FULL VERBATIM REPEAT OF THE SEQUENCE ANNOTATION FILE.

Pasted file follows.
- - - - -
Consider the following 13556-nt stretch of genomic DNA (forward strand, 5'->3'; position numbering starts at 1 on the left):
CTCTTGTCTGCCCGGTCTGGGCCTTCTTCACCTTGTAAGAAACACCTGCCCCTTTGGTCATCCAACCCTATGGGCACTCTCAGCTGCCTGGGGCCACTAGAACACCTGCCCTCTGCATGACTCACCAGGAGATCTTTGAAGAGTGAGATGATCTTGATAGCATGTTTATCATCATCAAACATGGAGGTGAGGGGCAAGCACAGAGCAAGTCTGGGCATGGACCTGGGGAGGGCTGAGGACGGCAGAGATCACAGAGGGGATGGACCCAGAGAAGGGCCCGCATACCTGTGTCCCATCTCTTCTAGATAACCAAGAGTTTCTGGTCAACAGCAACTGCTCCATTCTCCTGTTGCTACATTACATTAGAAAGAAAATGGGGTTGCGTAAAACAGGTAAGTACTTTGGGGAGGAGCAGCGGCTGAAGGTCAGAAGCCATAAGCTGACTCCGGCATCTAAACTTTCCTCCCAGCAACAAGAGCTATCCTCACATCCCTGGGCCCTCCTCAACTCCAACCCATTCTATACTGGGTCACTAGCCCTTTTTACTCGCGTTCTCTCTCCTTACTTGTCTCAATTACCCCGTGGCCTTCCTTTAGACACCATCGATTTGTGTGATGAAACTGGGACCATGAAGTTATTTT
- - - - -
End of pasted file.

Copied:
Consider the following 13556-nt stretch of genomic DNA (forward strand, 5'->3'; position numbering starts at 1 on the left):
CTCTTGTCTGCCCGGTCTGGGCCTTCTTCACCTTGTAAGAAACACCTGCCCCTTTGGTCATCCAACCCTATGGGCACTCTCAGCTGCCTGGGGCCACTAGAACACCTGCCCTCTGCATGACTCACCAGGAGATCTTTGAAGAGTGAGATGATCTTGATAGCATGTTTATCATCATCAAACATGGAGGTGAGGGGCAAGCACAGAGCAAGTCTGGGCATGGACCTGGGGAGGGCTGAGGACGGCAGAGATCACAGAGGGGATGGACCCAGAGAAGGGCCCGCATACCTGTGTCCCATCTCTTCTAGATAACCAAGAGTTTCTGGTCAACAGCAACTGCTCCATTCTCCTGTTGCTACATTACATTAGAAAGAAAATGGGGTTGCGTAAAACAGGTAAGTACTTTGGGGAGGAGCAGCGGCTGAAGGTCAGAAGCCATAAGCTGACTCCGGCATCTAAACTTTCCTCCCAGCAACAAGAGCTATCCTCACATCCCTGGGCCCTCCTCAACTCCAACCCATTCTATACTGGGTCACTAGCCCTTTTTACTCGCGTTCTCTCTCCTTACTTGTCTCAATTACCCCGTGGCCTTCCTTTAGACACCATCGATTTGTGTGATGAAACTGGGACCATGAAGTTATTTT